Appearing during the middle two hours, education reformer John Taylor Gatto offered a critique of the American school system. Compulsory education has been set up to render the population manageable, and instill a reflexive obedience to a factory/corporate hierarchical system, he said. Yet, this kind of modality has become hopelessly out of sync with what the world has become, he argued.
Standardized testing is a scam that reveals worthless information, rather than actual performance, Gatto commented. It's easier for students to learn in a more customized environment such as home schooling, he noted, adding that "open source learning" is a valid alternative to forced education. In open source learning, the student becomes the active initiator in their education, and chooses who they'll learn from and what they wish to study.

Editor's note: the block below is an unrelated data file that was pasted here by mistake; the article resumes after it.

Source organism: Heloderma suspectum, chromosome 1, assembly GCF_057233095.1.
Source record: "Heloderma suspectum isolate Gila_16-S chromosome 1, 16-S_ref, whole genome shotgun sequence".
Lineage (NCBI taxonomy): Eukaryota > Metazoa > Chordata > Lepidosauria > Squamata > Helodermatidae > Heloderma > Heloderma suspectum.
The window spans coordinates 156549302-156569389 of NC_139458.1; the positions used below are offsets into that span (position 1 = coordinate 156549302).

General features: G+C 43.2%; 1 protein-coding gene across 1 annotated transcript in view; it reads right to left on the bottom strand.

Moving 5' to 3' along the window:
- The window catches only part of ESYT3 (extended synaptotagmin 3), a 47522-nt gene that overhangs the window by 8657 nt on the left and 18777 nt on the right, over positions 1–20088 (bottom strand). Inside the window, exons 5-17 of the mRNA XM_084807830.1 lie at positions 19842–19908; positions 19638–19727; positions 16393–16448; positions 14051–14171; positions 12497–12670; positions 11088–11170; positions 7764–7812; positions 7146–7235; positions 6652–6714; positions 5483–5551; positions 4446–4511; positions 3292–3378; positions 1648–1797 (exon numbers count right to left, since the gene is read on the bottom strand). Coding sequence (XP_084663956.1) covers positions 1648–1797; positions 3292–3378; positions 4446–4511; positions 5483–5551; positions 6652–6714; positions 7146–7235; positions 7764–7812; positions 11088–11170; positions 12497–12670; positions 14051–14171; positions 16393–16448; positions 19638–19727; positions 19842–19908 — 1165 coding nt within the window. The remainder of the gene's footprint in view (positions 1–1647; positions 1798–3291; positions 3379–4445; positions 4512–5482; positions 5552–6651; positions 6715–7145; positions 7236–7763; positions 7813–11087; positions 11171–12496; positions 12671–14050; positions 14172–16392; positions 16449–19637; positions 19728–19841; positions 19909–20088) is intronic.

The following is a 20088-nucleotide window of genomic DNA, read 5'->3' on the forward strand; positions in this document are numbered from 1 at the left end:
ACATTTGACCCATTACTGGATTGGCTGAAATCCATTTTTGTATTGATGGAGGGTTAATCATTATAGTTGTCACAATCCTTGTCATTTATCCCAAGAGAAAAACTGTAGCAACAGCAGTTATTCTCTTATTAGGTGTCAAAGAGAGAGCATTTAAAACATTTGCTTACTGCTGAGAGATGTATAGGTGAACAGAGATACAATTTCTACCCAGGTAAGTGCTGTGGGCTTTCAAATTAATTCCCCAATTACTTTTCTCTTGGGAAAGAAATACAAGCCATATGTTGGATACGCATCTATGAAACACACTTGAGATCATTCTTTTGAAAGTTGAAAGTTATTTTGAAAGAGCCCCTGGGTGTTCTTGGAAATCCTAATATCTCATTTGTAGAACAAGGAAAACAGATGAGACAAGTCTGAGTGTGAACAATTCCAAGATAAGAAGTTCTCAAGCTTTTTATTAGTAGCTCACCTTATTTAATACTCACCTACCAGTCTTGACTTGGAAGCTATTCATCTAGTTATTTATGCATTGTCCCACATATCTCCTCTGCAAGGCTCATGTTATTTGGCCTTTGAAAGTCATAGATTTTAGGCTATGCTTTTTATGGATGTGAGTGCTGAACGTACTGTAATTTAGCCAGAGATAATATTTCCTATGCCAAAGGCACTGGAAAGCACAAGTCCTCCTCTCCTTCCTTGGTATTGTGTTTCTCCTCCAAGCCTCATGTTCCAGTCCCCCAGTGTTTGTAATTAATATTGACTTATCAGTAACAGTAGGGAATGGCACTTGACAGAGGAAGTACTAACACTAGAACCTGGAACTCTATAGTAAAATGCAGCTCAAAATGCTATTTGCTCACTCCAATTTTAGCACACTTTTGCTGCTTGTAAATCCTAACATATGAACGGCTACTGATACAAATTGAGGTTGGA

First hour guest, Arthur Blessitt spoke about his decades-long mission in which he carried a 12 foot wooden cross around the world, walking some 38,000 miles, through all seven continents. He described his trek through countries in the midst of war, such as Lebanon in 1982, and difficult terrain like a jungle near Panama, and glaciers outside of Afghanistan.
In the last hour, author Lionel Fanthorpe talked about his new book on lost treasures, including those of the ancient world. He recounted the tale of an Ecuadorian priest who teamed up with a beautiful woman and became a pirate around the year of 1800.
A photo from the premiere of the film The Cross, about Arthur Blessitt, who walked into 315 countries carrying a 12' wooden cross.
Bumper music from Sunday April 05, 2009